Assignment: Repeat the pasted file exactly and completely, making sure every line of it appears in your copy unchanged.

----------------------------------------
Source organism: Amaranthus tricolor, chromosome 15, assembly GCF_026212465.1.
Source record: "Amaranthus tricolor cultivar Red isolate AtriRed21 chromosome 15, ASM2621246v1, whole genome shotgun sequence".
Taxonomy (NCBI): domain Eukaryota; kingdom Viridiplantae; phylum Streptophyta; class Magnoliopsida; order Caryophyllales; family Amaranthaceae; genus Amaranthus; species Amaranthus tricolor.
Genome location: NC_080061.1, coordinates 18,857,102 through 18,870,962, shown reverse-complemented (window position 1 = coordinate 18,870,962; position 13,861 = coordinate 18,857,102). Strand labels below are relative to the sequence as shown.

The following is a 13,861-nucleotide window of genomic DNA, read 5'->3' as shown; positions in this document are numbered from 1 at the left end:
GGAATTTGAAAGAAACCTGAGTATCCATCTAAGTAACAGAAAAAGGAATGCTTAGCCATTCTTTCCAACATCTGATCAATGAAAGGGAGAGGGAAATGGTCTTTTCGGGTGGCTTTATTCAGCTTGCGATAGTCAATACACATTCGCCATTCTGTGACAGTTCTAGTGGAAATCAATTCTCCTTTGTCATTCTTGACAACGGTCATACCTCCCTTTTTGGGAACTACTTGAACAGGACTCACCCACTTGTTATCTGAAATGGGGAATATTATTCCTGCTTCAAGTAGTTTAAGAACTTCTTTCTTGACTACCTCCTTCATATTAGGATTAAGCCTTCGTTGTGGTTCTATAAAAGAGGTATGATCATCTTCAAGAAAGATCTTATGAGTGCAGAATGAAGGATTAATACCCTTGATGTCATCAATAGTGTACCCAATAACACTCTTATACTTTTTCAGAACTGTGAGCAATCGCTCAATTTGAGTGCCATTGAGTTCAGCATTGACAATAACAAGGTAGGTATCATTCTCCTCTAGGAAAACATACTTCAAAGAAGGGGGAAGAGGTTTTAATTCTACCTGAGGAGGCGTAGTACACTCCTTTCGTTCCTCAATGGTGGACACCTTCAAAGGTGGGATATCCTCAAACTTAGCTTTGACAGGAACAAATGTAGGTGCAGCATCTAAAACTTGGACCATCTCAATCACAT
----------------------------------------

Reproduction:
Source organism: Amaranthus tricolor, chromosome 15, assembly GCF_026212465.1.
Source record: "Amaranthus tricolor cultivar Red isolate AtriRed21 chromosome 15, ASM2621246v1, whole genome shotgun sequence".
Taxonomy (NCBI): domain Eukaryota; kingdom Viridiplantae; phylum Streptophyta; class Magnoliopsida; order Caryophyllales; family Amaranthaceae; genus Amaranthus; species Amaranthus tricolor.
Genome location: NC_080061.1, coordinates 18,857,102 through 18,870,962, shown reverse-complemented (window position 1 = coordinate 18,870,962; position 13,861 = coordinate 18,857,102). Strand labels below are relative to the sequence as shown.

The following is a 13,861-nucleotide window of genomic DNA, read 5'->3' as shown; positions in this document are numbered from 1 at the left end:
GGAATTTGAAAGAAACCTGAGTATCCATCTAAGTAACAGAAAAAGGAATGCTTAGCCATTCTTTCCAACATCTGATCAATGAAAGGGAGAGGGAAATGGTCTTTTCGGGTGGCTTTATTCAGCTTGCGATAGTCAATACACATTCGCCATTCTGTGACAGTTCTAGTGGAAATCAATTCTCCTTTGTCATTCTTGACAACGGTCATACCTCCCTTTTTGGGAACTACTTGAACAGGACTCACCCACTTGTTATCTGAAATGGGGAATATTATTCCTGCTTCAAGTAGTTTAAGAACTTCTTTCTTGACTACCTCCTTCATATTAGGATTAAGCCTTCGTTGTGGTTCTATAAAAGAGGTATGATCATCTTCAAGAAAGATCTTATGAGTGCAGAATGAAGGATTAATACCCTTGATGTCATCAATAGTGTACCCAATAACACTCTTATACTTTTTCAGAACTGTGAGCAATCGCTCAATTTGAGTGCCATTGAGTTCAGCATTGACAATAACAAGGTAGGTATCATTCTCCTCTAGGAAAACATACTTCAAAGAAGGGGGAAGAGGTTTTAATTCTACCTGAGGAGGCGTAGTACACTCCTTTCGTTCCTCAATGGTGGACACCTTCAAAGGTGGGATATCCTCAAACTTAGCTTTGACAGGAACAAATGTAGGTGCAGCATCTAAAACTTGGACCATCTCAATCACAT